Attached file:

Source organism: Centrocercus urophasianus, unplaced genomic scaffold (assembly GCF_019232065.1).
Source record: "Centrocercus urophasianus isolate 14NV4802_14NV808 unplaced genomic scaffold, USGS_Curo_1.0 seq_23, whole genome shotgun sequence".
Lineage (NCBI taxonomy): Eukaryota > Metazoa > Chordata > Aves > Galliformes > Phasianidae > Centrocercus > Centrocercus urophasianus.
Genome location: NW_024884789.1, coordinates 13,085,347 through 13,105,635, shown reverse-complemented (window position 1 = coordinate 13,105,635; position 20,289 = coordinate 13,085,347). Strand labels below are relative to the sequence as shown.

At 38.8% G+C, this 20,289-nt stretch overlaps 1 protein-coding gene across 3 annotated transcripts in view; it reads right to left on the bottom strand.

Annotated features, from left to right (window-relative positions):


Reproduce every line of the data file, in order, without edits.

Source organism: Centrocercus urophasianus, unplaced genomic scaffold (assembly GCF_019232065.1).
Source record: "Centrocercus urophasianus isolate 14NV4802_14NV808 unplaced genomic scaffold, USGS_Curo_1.0 seq_23, whole genome shotgun sequence".
Lineage (NCBI taxonomy): Eukaryota > Metazoa > Chordata > Aves > Galliformes > Phasianidae > Centrocercus > Centrocercus urophasianus.
Genome location: NW_024884789.1, coordinates 13,085,347 through 13,105,635, shown reverse-complemented (window position 1 = coordinate 13,105,635; position 20,289 = coordinate 13,085,347). Strand labels below are relative to the sequence as shown.

At 38.8% G+C, this 20,289-nt stretch overlaps 1 protein-coding gene across 3 annotated transcripts in view; it reads right to left on the bottom strand.

Annotated features, from left to right (window-relative positions):